Robin Broad, guest blogger
Last week, U.S.-nominee Jim Kim was elected to be the next president of the World Bank group. Some well-known US economists and World Bank “insiders” criticized the choice – and supported Kim’s opponent Ngozi Okonjo-Iweala — because Kim is not an economist. From that criticism, one would surmise that the majority of World Bank presidents have indeed been economists.
But what really do we know about the background of the eleven men (yes, all men) who have held that post so far? So, expert pundits and readers alike, let’s see how well you do on the first annual World Bank President Trivia Game. Twelve men, so twelve questions:
The first category is education:
1. To repeat: Jim Kim does not hold a graduate degree in economics. How many of the eleven World Bank presidents do have graduate degrees (masters or doctorate) in economics?
2. Jim Kim did not major in economics as an undergraduate. Did any of the other World Bank presidents major in economics as undergraduate students?
ANSWER: Robert McNamara majored in economics at the University of California at Berkeley.
3. At least five of the past World Bank presidents had graduate degrees in what field?
4. How many World Bank presidents held a doctoral degree? Extra credit if you can name the fields.
5. When Jim Kim becomes World Bank president in July, will he be the only head of a major bilateral or multilateral “aid”/“development” agency to have a medical degree?
ANSWER: No. Rajiv Shah, the administrator for the United States Agency for International Development (USAID) is a medical doctor.
The second category is professional life:
6. What has been the top profession of the past World Bank presidents? (For comparison’s sake, what is the top profession of those affected by World Bank lending?)
ANSWER: The Bank winner is banking/finance: Eugene Meyer, James McCoy, Eugene Black, George Woods, Alden Clausen, Lewis Preston, James Wolfensohn, and Robert Zoellick. For comparison’s sake, the majority of those affected by World Bank projects and policies are farmers (which is the world’s leading profession).
7. How many of past World Bank presidents began their career as traveling salesmen?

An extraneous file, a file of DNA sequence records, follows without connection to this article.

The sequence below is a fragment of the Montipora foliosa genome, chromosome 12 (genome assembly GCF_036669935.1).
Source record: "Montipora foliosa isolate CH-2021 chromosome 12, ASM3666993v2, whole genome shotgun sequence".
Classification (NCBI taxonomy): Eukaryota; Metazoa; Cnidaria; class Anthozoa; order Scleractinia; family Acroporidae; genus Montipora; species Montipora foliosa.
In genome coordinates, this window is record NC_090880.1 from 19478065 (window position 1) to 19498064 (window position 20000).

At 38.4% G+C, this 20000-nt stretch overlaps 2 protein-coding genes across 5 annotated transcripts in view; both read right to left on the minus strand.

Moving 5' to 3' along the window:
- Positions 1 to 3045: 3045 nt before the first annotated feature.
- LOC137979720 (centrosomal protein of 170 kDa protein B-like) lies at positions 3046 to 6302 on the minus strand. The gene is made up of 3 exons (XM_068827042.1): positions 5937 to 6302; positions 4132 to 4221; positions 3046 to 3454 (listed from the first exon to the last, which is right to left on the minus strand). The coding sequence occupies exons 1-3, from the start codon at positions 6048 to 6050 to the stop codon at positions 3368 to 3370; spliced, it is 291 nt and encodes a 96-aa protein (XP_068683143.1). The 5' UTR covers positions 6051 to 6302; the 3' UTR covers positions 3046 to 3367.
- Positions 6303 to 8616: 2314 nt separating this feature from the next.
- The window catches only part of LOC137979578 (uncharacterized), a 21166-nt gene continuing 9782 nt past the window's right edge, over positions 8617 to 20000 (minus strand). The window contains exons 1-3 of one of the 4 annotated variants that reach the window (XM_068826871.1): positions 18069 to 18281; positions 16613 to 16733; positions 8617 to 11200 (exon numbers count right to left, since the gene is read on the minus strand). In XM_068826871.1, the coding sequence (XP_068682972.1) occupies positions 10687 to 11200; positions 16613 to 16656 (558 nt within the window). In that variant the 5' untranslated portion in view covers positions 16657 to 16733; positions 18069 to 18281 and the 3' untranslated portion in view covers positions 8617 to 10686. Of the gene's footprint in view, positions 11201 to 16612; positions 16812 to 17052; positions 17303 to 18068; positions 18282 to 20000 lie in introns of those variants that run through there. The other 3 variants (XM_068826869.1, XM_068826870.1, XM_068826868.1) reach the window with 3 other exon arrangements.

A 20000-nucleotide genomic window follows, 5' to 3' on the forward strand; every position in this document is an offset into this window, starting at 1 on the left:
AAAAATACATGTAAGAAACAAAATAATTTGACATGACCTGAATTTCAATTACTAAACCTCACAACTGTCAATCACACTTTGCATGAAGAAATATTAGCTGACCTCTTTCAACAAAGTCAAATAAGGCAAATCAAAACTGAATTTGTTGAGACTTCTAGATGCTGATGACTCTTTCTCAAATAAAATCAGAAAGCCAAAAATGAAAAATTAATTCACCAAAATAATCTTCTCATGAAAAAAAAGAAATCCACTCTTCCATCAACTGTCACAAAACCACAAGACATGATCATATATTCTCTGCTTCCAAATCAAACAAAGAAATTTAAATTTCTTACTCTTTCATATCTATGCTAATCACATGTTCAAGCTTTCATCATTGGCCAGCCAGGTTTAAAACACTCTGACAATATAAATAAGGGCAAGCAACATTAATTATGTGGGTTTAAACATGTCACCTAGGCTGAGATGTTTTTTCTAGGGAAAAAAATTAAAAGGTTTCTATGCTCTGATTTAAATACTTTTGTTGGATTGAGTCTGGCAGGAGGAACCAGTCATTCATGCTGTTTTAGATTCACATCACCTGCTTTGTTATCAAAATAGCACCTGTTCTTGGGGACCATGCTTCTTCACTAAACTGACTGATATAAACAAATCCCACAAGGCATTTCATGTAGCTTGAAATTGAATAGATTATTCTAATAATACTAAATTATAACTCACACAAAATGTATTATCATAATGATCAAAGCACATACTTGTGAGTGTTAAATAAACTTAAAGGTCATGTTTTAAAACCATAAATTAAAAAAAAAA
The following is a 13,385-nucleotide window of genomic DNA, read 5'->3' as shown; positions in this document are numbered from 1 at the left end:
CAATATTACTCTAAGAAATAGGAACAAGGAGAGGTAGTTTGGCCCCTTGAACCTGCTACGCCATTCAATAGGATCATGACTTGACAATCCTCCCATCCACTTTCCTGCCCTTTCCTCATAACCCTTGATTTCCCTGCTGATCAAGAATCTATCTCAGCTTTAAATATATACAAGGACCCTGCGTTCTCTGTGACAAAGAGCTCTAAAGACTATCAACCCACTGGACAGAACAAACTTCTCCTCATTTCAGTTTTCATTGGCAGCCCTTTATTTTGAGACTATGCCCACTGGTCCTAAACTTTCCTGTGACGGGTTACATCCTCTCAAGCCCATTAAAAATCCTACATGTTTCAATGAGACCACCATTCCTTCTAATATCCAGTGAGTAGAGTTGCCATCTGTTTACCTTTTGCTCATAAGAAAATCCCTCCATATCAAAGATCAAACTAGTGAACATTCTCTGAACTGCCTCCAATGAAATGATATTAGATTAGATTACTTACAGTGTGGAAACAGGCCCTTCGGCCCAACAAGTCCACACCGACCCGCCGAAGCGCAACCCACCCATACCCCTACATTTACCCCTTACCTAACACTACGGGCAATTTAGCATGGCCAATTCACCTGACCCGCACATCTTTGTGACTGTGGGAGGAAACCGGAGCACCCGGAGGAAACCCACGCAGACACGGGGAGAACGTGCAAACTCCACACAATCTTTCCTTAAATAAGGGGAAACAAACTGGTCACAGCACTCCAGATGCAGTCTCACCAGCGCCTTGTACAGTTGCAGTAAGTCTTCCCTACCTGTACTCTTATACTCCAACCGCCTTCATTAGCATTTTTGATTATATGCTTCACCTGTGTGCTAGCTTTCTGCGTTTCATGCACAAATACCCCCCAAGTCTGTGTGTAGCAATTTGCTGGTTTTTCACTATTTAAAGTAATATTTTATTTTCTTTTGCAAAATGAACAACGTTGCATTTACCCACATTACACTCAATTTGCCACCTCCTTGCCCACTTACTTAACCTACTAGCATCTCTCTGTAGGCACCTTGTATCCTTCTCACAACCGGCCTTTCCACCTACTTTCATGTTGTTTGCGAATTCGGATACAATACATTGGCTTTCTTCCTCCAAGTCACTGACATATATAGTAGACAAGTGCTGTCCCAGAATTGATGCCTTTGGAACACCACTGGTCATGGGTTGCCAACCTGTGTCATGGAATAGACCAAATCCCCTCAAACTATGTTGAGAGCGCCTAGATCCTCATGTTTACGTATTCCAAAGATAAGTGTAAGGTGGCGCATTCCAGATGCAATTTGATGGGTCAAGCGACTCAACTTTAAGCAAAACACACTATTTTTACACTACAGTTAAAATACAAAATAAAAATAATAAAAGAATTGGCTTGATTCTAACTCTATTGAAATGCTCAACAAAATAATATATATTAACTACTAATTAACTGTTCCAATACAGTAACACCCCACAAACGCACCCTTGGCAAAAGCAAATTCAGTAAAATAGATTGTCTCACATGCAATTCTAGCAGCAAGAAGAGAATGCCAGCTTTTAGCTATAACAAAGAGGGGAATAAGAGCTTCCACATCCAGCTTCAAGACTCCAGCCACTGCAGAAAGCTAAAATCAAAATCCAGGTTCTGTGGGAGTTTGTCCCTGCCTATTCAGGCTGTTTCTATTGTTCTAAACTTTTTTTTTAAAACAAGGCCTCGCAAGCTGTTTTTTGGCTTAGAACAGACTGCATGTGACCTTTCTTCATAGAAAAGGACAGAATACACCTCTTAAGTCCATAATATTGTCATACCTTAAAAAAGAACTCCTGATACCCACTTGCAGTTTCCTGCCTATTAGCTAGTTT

ANSWER: One. Eugene R Black, who then became vice-president of Chase Bank.
8. One of the past World Bank presidents was the publisher of a major US newspaper. Name the president and the newspaper.
ANSWER: Eugene Meyer was publisher of the Washington Post.
9. How many past World Bank presidents previously held top positions at the Department of Defense (or Department of War)?
And of course, there is the more personal category:
10. How many were born in the United States?
11. How many were not citizens of the United States?
ANSWER: None. They all were US citizens. Wolfensohn is said to have become a US citizen so that he could be eligible to be World Bank president.
12. How many of the 12 World Bank presidents have done at least one of the following:
(a) Spent more than one night in a non-air-conditioned bedroom while in the tropics?
(b) Planted rice (or tried to plant rice)?
(c) Been with a child’s parent as that child died from either malnutrition or a sickness that could have been prevented had the child had access to food and/or medicine?
I do not know the answer. I hope that, as of July 2012, it will be at least one. Perhaps Jim Kim? And I certainly hope that this is a question that the next World Bank presidential nominees have to answer, and in public. The goal of the World Bank is, after all, to fight poverty. How can one fight it without at some point witnessing, if not experiencing, it?
What is my point? Well, as I would say to my students, a little background research goes a long way. For the record, I think Dr. Jose Antonio Ocampo – the third nominee who pulled out of the race before the actual voting – could have been an excellent World Bank president. He is an economist with a firm grounding in the real world. Also, for the record, I have nothing – in theory – against bankers; in fact, farmers often desperately need credit provided by various kinds of financial institutions. But the fact that World Bank presidents have often come from Wall Street should give us pause. I am actually quite taken with our traveling salesman, who entered banking with only a high-school degree and went to night school while working.
As for Dr. Kim, my point is that the he-will-fail-because-he-is-not-an-economist criticism is totally unfair. I do hope Kim will carry his wisdom — from his education and his experience – with him to the World Bank and not leave it behind.
Robin Broad is a Professor at the School of International Service at American University and a long-time expert on the World Bank. She worked as an international economist on World Bank issues at the US Treasury Department. She is author or coauthor of numerous books and articles on related subjects including (most recently) Development Redefined: How the Market Met Its Match. She and her husband John Cavanagh have a regular blog entitled “Finding Rootedness in the Age of Vulnerability” on YES! Magazine. For the record, she majored in economics as an undergraduate and has a doctorate in public policy from Princeton’s Woodrow Wilson School in the field of development economics.
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